The Blind Side
The Blind Side
Belonging is a sense of enlightenment felt when an individual gains an understanding of themselves in relation to others and society. Once the characters belong to their family and to themselves, belonging to society and the rest of the world becomes easy. “Looking for Alibrandi” by Marlina Marchetta and the film “The Blind Side” directed by John Lee Hancock, both show how each character gains an understanding of themselves and their family therefore leading to them to belong to society.
Throughout the novel, Josie’s perceptions of herself and Nonna’s relationship undergo a significant transformation. Initially, Josie does not feel she belongs to her Nonna because of the limitations she places on her. It is only at the end of the novel that Josie learns the true heart-ache and suffering her Nonna went through for her mother. Marchetta uses the intimate feel of a diary to relate to the story of the three women bound by strong ties of family. It shows how each of the women belongs to each other and it also shows the barriers to their relationships.
Linear Structure gives the book a strong sense of continuity and ensures a steady pace of the story line. At the beginning of the novel Josie says “She drives me crazy. Sometimes I have to grit my teeth sometimes to control myself”, showing that she does not feel she belongs to her Nonna. Towards the end she states “I cried because I was loved by two of the strongest women I would ever meet in my lifetime”. The discovery that she does truly belong to her Nonna encourages Josie to be her own person and to live her life emancipated from any rigid stereotypes that are barriers to belonging.
Once she belongs to her Nonna, she then realises she belongs to herself, making belonging to society easier. Cultural identity is a very strong factor in Josie’s life. At first it is a barrier to her belonging to society and she rails against it as being old-fashioned and sexist. She realises towards the end of the book that her culture has made her who she is and what she is capable of becoming. Throughout the novel her references to her culture are often sarcastic or mocking. Josie asserts light heartedly that without the Italian tendency for being chatty and loud “Telecom would go broke”.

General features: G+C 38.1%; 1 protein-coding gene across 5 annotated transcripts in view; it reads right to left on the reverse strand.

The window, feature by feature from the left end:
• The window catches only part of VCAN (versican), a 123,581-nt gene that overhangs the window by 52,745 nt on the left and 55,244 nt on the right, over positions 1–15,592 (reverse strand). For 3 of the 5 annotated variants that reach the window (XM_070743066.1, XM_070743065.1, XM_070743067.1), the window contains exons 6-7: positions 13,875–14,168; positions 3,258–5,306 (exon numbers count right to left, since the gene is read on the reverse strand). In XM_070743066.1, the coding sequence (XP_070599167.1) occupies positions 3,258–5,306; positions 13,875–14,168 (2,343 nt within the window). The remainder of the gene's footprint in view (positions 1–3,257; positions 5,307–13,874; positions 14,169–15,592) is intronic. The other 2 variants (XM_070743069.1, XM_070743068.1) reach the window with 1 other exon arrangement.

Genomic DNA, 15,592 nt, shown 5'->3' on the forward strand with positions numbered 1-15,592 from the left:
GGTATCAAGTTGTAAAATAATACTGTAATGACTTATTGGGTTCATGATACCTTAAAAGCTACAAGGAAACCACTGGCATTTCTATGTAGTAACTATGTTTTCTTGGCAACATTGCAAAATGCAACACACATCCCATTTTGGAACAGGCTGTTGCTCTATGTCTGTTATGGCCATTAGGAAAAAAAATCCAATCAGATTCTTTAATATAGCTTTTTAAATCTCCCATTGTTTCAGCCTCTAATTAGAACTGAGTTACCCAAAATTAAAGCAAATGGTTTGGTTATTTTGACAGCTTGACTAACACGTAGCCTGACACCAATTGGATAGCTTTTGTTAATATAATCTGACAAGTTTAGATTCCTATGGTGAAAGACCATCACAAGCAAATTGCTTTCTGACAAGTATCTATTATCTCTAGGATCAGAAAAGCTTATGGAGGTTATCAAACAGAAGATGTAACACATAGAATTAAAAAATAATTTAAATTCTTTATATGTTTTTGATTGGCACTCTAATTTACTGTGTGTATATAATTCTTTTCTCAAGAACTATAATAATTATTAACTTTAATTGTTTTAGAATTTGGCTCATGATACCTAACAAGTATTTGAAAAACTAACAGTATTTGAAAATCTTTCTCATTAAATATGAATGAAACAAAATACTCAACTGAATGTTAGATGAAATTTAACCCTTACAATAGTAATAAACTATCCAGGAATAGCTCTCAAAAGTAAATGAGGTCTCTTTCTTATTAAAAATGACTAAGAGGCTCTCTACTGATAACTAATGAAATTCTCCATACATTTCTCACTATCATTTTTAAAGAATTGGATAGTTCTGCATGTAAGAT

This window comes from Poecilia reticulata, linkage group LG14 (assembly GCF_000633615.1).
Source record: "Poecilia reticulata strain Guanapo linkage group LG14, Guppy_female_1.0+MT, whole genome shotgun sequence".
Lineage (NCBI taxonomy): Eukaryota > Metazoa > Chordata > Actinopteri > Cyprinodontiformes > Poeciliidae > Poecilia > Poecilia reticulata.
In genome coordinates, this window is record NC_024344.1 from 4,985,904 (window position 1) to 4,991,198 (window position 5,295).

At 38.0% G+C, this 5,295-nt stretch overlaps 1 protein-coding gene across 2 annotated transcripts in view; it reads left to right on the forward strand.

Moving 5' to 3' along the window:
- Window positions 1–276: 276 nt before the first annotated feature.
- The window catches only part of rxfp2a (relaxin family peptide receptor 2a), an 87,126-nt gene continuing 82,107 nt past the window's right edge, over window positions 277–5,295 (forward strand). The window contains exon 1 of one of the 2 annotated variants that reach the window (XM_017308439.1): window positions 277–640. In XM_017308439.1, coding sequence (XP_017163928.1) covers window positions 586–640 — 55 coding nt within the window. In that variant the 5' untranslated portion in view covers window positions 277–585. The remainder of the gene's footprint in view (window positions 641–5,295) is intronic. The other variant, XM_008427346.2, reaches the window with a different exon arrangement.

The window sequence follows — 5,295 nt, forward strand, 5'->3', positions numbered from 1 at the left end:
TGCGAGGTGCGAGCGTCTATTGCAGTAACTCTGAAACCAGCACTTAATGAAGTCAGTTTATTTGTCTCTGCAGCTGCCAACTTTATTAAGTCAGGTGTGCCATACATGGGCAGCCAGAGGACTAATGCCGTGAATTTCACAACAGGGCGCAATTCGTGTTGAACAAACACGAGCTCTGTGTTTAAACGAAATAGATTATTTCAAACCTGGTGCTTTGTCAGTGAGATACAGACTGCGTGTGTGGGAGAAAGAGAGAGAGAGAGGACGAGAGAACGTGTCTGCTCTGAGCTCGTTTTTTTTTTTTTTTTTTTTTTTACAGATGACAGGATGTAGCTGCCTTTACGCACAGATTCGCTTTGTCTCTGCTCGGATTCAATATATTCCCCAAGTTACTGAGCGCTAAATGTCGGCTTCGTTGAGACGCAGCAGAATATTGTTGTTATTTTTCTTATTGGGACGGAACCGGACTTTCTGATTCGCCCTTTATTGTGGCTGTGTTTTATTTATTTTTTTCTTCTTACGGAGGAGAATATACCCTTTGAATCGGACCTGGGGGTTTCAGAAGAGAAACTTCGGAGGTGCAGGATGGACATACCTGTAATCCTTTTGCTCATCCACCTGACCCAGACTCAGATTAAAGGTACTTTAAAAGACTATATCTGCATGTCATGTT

Marchetta uses humour to show how Josie speaks with the voice of today’s youth and she speaks of issues that are contemporary and with which readers can relate to. Initially, at school especially, she feels victimised by her race and doesn’t belong. She is bitter and resentful to those not like her and often resorts to physical abuse in response to ‘wog’ insults. “Simply because like religion, culture is nailed into you so deep you can’t escape it”. This conveys that even though sometimes Josie wishes she wasn’t Italian that makes her who she is.
After she learns to accept that towards the end of the novel, she starts to belong to herself and to her culture and then making it easier to belong to her school. At first Josie does not feel as if she belongs to her family, however she comes to a realisation that her culture isn’t a barrier to her belonging; she can then belong to herself and to society. Just like Josie, Michael Oher realises that his race isn’t a barrier to belonging to his family, he belongs to himself and he becomes accepted in society.
Subject: John Lee Hancock,
University/College: University of California
Type of paper: Thesis/Dissertation Chapter
Date: 5 October 2016
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